I'm an industrial designer turned graphic designer, now experimenting with type design. 🙃
This a first attempt at a thick, display sans serif (hopefully with some character). So far it's only uppercase, figures, and punctuation which has been roughly spaced but not kerned.
Overall, I'm interested to know if this direction is worth continuing to work on or if I should call it a learning exercise and try something else. Of course, any and all feedback on curve quality, proportions, and general design are appreciated!
(image below and PDF attached)
You've established a pinch on 569... how narrow the stroke is pinched at the intersections. But then on the G, there's a different technique.
Considering how broad and tough the letters look, the W feels a bit wimpy. Maybe give it a slightly more squarish shape. V feels lighter than the A.
For fat punctuation like mathematical symbols and brackets, I like to first determine a math stroke. In this case, I'd go with the thickness of the fraction slash...the slash on your %. Use that as a guide for stroke thickness on plus, minus etc. and brackets. As far as lining brackets; they often seem like a fine idea until you see them next to accented letters. Do some test accents and that can help you determine your bracket dimensions.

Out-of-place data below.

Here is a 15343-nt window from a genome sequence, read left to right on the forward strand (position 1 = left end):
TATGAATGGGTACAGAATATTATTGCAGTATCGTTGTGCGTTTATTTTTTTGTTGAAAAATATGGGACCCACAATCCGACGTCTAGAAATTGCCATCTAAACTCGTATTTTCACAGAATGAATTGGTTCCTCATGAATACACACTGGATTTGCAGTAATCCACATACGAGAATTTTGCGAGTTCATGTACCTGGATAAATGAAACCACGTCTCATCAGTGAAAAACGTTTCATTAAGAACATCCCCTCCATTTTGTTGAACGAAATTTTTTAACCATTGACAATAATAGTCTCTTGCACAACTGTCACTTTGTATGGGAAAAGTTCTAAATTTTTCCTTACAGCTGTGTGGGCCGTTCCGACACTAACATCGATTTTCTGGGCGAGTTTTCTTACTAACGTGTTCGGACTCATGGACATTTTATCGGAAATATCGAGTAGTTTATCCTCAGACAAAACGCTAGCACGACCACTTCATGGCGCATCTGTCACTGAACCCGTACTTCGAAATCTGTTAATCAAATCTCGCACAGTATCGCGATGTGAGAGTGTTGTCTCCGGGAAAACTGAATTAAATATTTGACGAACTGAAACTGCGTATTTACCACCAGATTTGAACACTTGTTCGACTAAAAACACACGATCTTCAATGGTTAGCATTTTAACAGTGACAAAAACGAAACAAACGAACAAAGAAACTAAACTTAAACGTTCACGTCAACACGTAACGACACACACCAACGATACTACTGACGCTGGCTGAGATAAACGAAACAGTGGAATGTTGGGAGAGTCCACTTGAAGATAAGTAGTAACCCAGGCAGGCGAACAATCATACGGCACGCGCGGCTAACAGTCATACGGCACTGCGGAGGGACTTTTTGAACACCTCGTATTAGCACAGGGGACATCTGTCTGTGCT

Compare the 6 and 9 to the 8. See how the top of the eight is smaller than the bottom? Apply some of that thinking to your 6 and 9.
Middle arm of /E could be longer (or maybe the other two shorter).
Ampersand seems like a workable form, but looks a little topheavy to me.
I made some of the revisions you all suggested and attached an updated PDF below.
Let me know if that's headed in the right direction
- Reduced overshoot
- Narrowed the 2 and 5
- Opened up the S
- Narrowed the J
- Reshaped the counters on the G and C
- Lengthened the crossbar of the E
- Tried to balance the ampersand
@Craig Eliason any better? Thanks for bearing with me on the basics.
The foot(?) – the part that goes vertically down from the horizontal bar – is not aligned with the right hand side, but its slant suggests it should. Either make it clear that it's going to not happen (and at that point you probably want a bit of that bar sticking out to the left as well), or see what it's like if you align it with the rightmost point. It is more traditional, I know, but I have a hard time seeing it other than a /C with some embellishment.
Did I mention I like the overall look? I do! I'd like to see a sample text with a mix of uppercase and digits.
If I had this as a font I would probably experiment with tracking – super-tight or super-loose – and see what happens.
But get input from others too.
This has the advantage, in a bold typeface, of having less "competition": you have one thick spot instead of two. So the thins will not need to be as extreme as the single thin you currently have.
Clearly I've got a lot to keep refining (and a new G to design), but in the meantime here's an attempt at a more balanced S:
Is it still too high-contrast compared to the rest?
Am I back to the original problem of it being too closed?
A spurless rounded G and an "all-spur" version as a stylistic alternate.
Again, thanks for all the comments—I've learned a ton and hopefully the typeface is better for it too.
(As it is, there is a discontinuity in curvature from the left side which is looser, to the right which is tighter.)